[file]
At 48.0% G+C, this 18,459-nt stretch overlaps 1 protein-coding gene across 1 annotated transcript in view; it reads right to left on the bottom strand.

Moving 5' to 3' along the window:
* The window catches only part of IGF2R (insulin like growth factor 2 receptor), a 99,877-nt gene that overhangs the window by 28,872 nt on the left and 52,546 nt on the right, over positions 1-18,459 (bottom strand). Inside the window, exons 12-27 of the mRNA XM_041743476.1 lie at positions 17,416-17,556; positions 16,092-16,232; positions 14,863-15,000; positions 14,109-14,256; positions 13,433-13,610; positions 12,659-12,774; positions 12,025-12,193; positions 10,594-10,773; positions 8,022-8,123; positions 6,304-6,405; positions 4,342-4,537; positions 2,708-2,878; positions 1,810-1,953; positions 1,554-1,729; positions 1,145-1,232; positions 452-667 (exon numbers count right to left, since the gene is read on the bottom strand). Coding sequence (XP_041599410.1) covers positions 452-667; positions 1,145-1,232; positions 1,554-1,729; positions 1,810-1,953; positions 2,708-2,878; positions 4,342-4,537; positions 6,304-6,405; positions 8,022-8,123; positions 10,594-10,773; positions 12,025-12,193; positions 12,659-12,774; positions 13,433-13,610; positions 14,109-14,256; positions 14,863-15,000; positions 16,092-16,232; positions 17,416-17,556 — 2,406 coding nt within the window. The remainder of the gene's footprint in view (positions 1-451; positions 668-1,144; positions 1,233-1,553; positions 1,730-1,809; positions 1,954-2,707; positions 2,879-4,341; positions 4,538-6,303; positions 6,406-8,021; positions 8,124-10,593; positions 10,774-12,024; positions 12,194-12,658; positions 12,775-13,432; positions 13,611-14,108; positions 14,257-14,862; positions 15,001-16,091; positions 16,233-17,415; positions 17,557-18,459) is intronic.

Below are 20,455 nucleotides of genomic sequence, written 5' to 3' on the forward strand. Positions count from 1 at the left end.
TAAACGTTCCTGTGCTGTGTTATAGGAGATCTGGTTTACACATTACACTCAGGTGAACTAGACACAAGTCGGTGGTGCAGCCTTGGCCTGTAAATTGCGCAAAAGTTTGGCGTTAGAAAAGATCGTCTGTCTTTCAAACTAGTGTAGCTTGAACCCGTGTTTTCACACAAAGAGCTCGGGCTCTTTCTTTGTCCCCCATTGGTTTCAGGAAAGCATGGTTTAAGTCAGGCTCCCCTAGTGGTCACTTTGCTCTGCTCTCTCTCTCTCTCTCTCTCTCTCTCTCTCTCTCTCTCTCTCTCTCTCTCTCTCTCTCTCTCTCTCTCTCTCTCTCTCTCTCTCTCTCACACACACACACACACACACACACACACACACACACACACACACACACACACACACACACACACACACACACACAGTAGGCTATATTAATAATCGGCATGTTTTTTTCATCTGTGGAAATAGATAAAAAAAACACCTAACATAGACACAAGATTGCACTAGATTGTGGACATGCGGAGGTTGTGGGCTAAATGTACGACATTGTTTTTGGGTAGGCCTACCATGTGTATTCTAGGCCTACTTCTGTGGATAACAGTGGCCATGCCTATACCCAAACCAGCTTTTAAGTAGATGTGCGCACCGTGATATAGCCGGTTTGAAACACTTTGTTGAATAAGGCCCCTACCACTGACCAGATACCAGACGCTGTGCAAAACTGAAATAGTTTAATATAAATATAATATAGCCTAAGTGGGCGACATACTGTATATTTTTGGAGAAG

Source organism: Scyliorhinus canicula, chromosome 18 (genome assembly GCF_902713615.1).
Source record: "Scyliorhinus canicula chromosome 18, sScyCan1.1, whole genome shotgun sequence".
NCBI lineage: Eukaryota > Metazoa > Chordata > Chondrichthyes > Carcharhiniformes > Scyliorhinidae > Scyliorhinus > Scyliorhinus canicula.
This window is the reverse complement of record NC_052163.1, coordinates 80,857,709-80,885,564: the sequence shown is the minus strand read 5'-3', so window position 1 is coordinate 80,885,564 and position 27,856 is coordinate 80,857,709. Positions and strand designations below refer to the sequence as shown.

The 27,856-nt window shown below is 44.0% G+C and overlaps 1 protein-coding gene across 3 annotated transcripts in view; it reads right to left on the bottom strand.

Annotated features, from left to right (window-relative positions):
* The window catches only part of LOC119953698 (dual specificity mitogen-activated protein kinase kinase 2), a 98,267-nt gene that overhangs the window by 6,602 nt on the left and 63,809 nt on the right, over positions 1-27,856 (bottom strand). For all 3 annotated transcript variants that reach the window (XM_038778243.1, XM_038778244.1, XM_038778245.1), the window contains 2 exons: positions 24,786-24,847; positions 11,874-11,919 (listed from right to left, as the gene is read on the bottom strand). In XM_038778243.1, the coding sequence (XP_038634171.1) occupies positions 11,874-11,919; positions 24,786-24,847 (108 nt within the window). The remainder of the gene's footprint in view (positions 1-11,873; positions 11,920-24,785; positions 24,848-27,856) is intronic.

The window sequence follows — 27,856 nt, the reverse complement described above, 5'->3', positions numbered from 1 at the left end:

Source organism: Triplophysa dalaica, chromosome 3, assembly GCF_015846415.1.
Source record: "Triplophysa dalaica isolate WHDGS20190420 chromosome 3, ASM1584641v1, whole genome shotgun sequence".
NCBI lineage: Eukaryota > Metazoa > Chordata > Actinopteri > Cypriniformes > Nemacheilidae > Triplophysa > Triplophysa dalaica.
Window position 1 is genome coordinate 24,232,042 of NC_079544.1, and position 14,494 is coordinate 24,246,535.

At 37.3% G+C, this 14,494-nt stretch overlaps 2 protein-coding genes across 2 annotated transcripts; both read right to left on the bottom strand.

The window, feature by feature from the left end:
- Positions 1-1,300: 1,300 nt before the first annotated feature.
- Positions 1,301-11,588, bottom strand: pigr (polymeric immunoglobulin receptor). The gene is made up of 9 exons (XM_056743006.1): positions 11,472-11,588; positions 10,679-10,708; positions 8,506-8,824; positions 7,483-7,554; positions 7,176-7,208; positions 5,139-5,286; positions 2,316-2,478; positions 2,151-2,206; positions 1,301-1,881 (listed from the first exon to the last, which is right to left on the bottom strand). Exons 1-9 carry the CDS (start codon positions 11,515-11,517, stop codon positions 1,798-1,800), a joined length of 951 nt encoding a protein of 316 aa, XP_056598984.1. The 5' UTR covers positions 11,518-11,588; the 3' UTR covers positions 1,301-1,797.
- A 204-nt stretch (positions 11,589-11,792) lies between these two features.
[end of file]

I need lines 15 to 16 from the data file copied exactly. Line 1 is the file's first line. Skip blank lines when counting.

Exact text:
Source record: "Triplophysa dalaica isolate WHDGS20190420 chromosome 3, ASM1584641v1, whole genome shotgun sequence".
NCBI lineage: Eukaryota > Metazoa > Chordata > Actinopteri > Cypriniformes > Nemacheilidae > Triplophysa > Triplophysa dalaica.